Policy in crisis

By the end of the 1980s, inflation, high interest rates, and currency and debt crisis were all (theoretically) tied to ‘excessive’ budget deficits (see Fischer 1989). The mainstream political and economic discourse was now firmly geared to budget restraint or sound finance, which did not necessarily imply balanced budgets over the cycle.

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Wither fiscal policy

The anti-Keynesian revolution gained serious momentum following the stagflation episode. Monetarists had established monetary policy as the dominant instrument for economic stabilisation. According to Friedman and other Monetarists’, for example, Allan Meltzer and Karl Brunner, the conduct of monetary policy should be guided by simple, fixed rules.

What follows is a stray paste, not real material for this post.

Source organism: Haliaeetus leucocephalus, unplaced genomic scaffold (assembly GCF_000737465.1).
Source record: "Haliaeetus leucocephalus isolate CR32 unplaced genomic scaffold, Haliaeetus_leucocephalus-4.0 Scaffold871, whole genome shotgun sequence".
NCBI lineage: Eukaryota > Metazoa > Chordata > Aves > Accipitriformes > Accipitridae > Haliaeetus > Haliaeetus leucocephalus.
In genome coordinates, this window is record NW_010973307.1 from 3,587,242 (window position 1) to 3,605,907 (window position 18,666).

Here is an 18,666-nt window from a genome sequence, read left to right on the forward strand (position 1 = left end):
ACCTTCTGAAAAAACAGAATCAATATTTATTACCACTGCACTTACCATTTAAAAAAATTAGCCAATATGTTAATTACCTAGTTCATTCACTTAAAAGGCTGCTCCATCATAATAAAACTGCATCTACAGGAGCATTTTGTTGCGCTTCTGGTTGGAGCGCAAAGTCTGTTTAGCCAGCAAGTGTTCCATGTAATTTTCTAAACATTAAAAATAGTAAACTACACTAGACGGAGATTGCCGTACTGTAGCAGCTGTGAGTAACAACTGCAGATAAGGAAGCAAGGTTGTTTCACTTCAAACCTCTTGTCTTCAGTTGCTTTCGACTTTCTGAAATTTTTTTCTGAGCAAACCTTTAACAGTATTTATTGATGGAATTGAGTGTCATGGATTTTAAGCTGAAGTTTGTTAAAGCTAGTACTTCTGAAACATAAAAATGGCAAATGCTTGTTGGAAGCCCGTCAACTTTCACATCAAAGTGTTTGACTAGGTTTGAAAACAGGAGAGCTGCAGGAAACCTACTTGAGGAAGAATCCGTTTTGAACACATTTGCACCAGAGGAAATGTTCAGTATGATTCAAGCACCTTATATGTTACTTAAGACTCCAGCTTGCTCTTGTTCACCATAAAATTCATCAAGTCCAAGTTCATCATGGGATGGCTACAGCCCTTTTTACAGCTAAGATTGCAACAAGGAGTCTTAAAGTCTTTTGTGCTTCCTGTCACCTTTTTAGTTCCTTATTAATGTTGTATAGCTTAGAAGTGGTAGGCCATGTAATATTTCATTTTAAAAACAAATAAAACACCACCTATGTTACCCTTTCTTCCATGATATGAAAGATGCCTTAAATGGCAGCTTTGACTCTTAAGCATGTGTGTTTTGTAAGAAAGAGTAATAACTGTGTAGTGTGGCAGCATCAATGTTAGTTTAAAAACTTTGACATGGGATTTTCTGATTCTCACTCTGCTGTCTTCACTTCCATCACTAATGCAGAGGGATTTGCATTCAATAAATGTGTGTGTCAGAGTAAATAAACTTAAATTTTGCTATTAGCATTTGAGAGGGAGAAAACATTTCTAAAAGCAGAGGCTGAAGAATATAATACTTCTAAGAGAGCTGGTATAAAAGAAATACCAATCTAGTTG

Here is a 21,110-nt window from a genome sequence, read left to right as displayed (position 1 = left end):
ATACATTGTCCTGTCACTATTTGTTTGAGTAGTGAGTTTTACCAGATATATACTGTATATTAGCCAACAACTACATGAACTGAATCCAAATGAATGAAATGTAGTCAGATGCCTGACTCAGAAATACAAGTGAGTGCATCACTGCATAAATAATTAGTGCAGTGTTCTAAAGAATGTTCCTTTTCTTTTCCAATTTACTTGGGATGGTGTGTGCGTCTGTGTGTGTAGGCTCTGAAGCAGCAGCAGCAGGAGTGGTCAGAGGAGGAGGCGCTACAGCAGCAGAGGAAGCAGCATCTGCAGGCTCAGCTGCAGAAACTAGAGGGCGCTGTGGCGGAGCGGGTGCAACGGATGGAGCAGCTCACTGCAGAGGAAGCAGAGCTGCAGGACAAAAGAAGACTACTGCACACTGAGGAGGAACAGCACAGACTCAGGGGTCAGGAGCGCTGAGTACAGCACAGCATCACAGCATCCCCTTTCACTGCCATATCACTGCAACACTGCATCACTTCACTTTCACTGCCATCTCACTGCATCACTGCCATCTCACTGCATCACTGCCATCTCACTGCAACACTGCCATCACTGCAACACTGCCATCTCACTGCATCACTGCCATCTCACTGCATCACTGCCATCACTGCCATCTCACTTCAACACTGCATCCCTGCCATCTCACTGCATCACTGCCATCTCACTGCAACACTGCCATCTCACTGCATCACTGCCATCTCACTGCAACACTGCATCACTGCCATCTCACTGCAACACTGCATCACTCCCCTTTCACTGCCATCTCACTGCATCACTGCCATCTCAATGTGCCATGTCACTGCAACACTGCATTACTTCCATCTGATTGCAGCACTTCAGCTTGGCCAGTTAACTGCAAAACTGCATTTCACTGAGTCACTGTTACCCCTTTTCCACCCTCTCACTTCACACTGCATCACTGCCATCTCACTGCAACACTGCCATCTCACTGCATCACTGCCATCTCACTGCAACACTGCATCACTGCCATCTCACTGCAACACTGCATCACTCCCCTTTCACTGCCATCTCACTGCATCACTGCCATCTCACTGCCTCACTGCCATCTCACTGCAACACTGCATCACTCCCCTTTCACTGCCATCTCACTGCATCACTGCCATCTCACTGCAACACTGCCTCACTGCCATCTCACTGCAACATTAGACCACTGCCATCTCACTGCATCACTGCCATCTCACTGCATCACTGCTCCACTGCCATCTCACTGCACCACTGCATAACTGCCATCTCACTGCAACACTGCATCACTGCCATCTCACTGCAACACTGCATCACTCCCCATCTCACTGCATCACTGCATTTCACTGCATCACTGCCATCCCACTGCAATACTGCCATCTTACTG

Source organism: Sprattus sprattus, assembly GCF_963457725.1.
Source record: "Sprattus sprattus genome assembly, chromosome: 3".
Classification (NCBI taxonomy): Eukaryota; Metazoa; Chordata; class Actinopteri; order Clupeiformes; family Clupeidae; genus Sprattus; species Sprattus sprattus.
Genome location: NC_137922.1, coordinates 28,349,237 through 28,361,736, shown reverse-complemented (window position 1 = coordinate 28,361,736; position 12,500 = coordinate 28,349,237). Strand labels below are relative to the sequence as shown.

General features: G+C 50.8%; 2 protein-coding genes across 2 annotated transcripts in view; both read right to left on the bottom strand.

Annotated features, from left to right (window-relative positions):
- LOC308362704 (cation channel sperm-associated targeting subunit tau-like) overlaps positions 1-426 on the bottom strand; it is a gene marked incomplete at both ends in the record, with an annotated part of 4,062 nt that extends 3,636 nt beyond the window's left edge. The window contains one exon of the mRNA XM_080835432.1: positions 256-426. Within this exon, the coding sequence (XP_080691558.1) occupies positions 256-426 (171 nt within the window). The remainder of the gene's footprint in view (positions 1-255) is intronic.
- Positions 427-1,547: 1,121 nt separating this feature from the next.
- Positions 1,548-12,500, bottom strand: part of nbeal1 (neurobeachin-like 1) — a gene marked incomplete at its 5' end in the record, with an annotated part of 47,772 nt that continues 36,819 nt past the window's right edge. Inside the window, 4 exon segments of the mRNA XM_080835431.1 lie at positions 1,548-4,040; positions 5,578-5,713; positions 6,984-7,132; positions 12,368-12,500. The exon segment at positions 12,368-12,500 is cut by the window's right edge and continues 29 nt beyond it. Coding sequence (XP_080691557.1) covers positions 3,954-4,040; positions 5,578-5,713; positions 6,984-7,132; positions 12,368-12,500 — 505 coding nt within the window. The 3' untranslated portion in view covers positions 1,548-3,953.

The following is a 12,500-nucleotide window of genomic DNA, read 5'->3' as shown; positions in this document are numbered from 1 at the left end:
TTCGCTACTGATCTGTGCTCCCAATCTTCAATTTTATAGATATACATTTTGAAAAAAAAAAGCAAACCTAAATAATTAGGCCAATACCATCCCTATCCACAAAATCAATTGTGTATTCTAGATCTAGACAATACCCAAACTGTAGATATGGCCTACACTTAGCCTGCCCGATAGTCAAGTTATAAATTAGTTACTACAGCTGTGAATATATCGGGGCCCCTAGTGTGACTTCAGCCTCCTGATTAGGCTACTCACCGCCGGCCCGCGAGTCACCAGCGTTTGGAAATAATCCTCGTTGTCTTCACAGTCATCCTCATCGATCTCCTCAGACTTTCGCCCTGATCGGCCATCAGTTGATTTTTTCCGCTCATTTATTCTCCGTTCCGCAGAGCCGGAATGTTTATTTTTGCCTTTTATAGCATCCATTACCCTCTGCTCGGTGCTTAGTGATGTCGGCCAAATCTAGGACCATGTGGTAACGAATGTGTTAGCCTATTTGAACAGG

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Full employment redefined

For many advanced economies, the early post-war period was characterised by full employment, modest inflation and economic prosperity. Under the guidance of the Keynesian model, fiscal and monetary policy was used for economic stabilisation and to achieve low levels of unemployment on a sustained basis.

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